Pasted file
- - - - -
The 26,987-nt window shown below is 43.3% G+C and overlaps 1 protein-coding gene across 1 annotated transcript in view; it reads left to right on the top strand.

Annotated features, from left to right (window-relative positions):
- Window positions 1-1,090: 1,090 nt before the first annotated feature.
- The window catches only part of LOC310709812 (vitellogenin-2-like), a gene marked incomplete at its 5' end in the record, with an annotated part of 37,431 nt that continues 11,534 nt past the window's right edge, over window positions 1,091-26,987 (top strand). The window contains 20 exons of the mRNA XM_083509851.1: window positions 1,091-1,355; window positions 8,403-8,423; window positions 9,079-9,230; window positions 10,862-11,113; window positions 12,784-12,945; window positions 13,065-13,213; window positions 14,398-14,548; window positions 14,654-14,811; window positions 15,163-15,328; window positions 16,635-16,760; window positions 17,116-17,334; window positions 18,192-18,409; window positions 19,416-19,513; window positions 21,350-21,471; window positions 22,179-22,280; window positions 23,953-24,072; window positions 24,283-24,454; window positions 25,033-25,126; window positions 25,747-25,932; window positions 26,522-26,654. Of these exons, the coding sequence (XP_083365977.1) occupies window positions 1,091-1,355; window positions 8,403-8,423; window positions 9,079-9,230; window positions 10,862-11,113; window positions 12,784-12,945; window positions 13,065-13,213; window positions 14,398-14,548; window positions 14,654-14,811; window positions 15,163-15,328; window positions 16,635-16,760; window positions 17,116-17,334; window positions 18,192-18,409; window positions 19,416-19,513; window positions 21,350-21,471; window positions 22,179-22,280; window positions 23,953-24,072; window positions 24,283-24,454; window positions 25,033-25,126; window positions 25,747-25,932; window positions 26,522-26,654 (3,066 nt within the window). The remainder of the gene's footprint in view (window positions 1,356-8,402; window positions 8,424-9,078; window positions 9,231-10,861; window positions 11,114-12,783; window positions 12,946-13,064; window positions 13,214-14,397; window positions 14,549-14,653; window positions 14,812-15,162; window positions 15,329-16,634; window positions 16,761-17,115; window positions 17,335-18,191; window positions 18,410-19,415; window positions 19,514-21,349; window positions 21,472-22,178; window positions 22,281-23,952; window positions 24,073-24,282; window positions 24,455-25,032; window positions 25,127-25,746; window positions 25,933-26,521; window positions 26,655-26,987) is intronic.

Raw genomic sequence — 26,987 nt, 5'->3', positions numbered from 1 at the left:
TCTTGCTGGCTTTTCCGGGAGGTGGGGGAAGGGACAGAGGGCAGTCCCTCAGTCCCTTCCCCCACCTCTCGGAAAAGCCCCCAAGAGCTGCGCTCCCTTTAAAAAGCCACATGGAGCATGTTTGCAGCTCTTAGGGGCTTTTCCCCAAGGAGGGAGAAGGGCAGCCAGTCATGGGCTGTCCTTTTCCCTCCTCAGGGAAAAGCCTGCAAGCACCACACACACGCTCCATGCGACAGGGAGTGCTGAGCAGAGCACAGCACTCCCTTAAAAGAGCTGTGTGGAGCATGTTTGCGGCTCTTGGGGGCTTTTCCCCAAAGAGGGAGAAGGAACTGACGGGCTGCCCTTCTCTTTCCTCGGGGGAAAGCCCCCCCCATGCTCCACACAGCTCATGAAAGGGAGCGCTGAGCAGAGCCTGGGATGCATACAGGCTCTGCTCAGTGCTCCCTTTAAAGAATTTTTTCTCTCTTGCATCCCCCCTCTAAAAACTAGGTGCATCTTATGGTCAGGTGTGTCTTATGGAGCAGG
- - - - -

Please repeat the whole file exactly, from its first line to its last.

The 26,987-nt window shown below is 43.3% G+C and overlaps 1 protein-coding gene across 1 annotated transcript in view; it reads left to right on the top strand.

Annotated features, from left to right (window-relative positions):
- Window positions 1-1,090: 1,090 nt before the first annotated feature.
- The window catches only part of LOC310709812 (vitellogenin-2-like), a gene marked incomplete at its 5' end in the record, with an annotated part of 37,431 nt that continues 11,534 nt past the window's right edge, over window positions 1,091-26,987 (top strand). The window contains 20 exons of the mRNA XM_083509851.1: window positions 1,091-1,355; window positions 8,403-8,423; window positions 9,079-9,230; window positions 10,862-11,113; window positions 12,784-12,945; window positions 13,065-13,213; window positions 14,398-14,548; window positions 14,654-14,811; window positions 15,163-15,328; window positions 16,635-16,760; window positions 17,116-17,334; window positions 18,192-18,409; window positions 19,416-19,513; window positions 21,350-21,471; window positions 22,179-22,280; window positions 23,953-24,072; window positions 24,283-24,454; window positions 25,033-25,126; window positions 25,747-25,932; window positions 26,522-26,654. Of these exons, the coding sequence (XP_083365977.1) occupies window positions 1,091-1,355; window positions 8,403-8,423; window positions 9,079-9,230; window positions 10,862-11,113; window positions 12,784-12,945; window positions 13,065-13,213; window positions 14,398-14,548; window positions 14,654-14,811; window positions 15,163-15,328; window positions 16,635-16,760; window positions 17,116-17,334; window positions 18,192-18,409; window positions 19,416-19,513; window positions 21,350-21,471; window positions 22,179-22,280; window positions 23,953-24,072; window positions 24,283-24,454; window positions 25,033-25,126; window positions 25,747-25,932; window positions 26,522-26,654 (3,066 nt within the window). The remainder of the gene's footprint in view (window positions 1,356-8,402; window positions 8,424-9,078; window positions 9,231-10,861; window positions 11,114-12,783; window positions 12,946-13,064; window positions 13,214-14,397; window positions 14,549-14,653; window positions 14,812-15,162; window positions 15,329-16,634; window positions 16,761-17,115; window positions 17,335-18,191; window positions 18,410-19,415; window positions 19,514-21,349; window positions 21,472-22,178; window positions 22,281-23,952; window positions 24,073-24,282; window positions 24,455-25,032; window positions 25,127-25,746; window positions 25,933-26,521; window positions 26,655-26,987) is intronic.

Raw genomic sequence — 26,987 nt, 5'->3', positions numbered from 1 at the left:
TCTTGCTGGCTTTTCCGGGAGGTGGGGGAAGGGACAGAGGGCAGTCCCTCAGTCCCTTCCCCCACCTCTCGGAAAAGCCCCCAAGAGCTGCGCTCCCTTTAAAAAGCCACATGGAGCATGTTTGCAGCTCTTAGGGGCTTTTCCCCAAGGAGGGAGAAGGGCAGCCAGTCATGGGCTGTCCTTTTCCCTCCTCAGGGAAAAGCCTGCAAGCACCACACACACGCTCCATGCGACAGGGAGTGCTGAGCAGAGCACAGCACTCCCTTAAAAGAGCTGTGTGGAGCATGTTTGCGGCTCTTGGGGGCTTTTCCCCAAAGAGGGAGAAGGAACTGACGGGCTGCCCTTCTCTTTCCTCGGGGGAAAGCCCCCCCCATGCTCCACACAGCTCATGAAAGGGAGCGCTGAGCAGAGCCTGGGATGCATACAGGCTCTGCTCAGTGCTCCCTTTAAAGAATTTTTTCTCTCTTGCATCCCCCCTCTAAAAACTAGGTGCATCTTATGGTCAGGTGTGTCTTATGGAGCAGG